The National Association of Social Workers (NASW) and the rest of the Civil Rights and Social Justice community should be elated that the nation now has a seasoned and committed head of the Department of Justice’s (DOJ) Civil Rights division. On June 25th, the Senate confirmed Kristen Clarke as the first Black woman to lead the Justice Department’s Civil Rights division. It is fitting that Ms. Clarke was sworn in by Kamala Harris ― the nation’s first woman of color to serves as vice president
It is also fitting that her confirmation came on the anniversary of George Floyd’s murder―which is symbolic of our hope for a reversal of the Trump administration’s hostility to civil rights, within DOJ’s Civil Rights division.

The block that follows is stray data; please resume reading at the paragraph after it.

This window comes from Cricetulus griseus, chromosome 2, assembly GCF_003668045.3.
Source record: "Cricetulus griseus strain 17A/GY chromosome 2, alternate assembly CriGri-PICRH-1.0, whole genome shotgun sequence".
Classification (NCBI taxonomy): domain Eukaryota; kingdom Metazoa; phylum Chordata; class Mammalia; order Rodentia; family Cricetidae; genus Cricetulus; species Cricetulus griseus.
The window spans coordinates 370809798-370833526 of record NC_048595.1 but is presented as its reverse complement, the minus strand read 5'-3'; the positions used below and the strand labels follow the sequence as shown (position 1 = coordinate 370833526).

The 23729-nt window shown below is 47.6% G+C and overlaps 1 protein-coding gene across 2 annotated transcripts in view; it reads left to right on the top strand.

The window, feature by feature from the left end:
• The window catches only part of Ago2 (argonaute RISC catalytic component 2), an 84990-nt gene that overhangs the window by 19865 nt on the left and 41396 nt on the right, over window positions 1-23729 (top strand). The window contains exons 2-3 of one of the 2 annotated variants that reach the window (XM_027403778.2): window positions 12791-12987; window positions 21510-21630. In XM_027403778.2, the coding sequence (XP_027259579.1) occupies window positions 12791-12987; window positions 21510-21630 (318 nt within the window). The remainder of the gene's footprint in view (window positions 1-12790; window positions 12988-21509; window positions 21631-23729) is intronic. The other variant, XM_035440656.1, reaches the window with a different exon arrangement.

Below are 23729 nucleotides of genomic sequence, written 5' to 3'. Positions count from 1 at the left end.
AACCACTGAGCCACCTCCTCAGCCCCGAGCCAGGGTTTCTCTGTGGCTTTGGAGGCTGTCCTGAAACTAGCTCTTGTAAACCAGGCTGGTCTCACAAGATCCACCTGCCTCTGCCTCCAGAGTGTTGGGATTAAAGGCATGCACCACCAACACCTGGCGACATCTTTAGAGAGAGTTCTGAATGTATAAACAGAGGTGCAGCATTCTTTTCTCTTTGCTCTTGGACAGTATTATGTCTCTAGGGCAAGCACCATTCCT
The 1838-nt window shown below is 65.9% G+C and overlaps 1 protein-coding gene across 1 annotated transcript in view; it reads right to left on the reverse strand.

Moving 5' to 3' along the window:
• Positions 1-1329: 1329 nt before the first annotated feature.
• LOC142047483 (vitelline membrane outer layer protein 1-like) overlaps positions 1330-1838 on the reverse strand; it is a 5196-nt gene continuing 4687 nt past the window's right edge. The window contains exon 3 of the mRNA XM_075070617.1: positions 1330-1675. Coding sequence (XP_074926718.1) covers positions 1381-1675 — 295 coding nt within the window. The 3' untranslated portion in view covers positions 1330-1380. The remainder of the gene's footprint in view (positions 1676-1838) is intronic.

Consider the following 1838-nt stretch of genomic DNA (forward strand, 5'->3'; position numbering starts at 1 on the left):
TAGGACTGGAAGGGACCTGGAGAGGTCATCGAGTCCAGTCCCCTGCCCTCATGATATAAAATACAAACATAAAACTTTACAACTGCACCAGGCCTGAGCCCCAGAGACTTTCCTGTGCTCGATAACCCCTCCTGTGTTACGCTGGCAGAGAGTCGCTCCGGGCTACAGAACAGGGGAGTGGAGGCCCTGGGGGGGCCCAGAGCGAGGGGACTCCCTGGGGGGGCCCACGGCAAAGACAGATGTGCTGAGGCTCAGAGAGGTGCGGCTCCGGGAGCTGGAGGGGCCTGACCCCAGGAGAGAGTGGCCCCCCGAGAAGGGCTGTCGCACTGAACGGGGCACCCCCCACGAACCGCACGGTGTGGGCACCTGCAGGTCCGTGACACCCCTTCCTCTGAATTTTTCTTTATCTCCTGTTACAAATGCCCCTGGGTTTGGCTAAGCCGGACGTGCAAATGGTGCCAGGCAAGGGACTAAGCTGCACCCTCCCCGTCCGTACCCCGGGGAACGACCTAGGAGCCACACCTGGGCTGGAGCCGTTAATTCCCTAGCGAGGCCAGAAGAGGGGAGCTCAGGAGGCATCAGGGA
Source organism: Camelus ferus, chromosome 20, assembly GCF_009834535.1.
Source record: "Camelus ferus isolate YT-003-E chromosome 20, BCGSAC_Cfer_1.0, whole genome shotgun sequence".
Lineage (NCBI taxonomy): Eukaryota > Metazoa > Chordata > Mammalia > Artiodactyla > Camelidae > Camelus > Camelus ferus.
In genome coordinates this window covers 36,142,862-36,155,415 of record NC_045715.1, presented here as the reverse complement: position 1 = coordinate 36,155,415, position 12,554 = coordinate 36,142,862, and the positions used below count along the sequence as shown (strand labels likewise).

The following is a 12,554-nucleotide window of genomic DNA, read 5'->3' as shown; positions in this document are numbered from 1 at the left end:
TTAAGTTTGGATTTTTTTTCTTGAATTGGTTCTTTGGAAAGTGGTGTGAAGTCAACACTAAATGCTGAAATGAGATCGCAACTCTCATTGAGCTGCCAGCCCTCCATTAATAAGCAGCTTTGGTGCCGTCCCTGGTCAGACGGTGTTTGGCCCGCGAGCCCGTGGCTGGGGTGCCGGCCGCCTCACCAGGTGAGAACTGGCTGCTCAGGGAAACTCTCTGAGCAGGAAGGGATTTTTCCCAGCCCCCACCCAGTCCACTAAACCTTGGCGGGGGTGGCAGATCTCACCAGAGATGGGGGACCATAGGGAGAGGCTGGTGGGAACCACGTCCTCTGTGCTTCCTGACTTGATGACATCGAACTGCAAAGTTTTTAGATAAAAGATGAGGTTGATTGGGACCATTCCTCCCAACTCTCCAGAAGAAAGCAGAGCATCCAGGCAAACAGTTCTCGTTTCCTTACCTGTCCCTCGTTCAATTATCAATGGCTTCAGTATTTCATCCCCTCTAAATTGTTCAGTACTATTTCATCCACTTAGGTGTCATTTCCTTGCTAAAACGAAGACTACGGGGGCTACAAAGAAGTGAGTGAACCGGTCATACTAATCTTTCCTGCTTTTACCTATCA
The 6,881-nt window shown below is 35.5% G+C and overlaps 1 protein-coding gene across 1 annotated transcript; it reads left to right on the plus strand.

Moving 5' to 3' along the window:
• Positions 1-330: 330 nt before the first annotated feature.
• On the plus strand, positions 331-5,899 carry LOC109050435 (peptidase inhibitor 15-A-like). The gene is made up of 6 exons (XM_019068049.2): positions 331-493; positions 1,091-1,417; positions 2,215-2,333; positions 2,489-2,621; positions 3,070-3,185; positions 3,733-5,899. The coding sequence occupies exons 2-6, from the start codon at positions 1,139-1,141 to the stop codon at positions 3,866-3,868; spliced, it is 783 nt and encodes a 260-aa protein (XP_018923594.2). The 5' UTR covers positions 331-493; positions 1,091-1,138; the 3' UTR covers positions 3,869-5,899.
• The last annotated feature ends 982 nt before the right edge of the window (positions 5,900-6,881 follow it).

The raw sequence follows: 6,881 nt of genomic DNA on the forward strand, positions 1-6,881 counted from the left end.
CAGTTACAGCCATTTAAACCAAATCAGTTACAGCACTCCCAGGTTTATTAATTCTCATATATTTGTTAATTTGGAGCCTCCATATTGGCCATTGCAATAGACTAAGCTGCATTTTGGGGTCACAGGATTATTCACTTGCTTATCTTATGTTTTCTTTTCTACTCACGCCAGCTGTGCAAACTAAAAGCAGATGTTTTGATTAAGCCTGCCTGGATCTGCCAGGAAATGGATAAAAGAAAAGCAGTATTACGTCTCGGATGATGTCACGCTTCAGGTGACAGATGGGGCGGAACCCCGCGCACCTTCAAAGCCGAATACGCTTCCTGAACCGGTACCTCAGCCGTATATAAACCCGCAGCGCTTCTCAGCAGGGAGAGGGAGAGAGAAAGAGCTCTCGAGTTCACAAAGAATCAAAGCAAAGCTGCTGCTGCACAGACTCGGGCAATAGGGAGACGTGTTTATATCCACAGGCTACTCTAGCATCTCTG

Ms. Clarke was well-known as a civil rights “warrior” prior to her confirmation. As the President and CEO of the Lawyers Committee for Civil Rights Under the Law, she was a stalwart advocate for voting rights and criminal justice reforms. In her earlier tenure at DOJ, she traveled across the country into communities like Tensas Parish, LA and Clarksdale, MS to fight attempts to suppress the votes of Black people. Over Clarke’s 20-year career, she did three stints with federal civil rights teams and was an assistant counsel for the NAACP Legal Defense and Educational Fund.
As a member of the Leadership Conference for Civil and Human Rights’ Voting Rights Taskforce, NASW has worked collaboratively with Ms. Clarke on myriad civil and human rights issues. That she will join Vanita Gupta ― DOJ’s Associate Attorney General― means that communities under threat of voting suppression and other injustices will have leadership at DOJ committed to protecting their rights.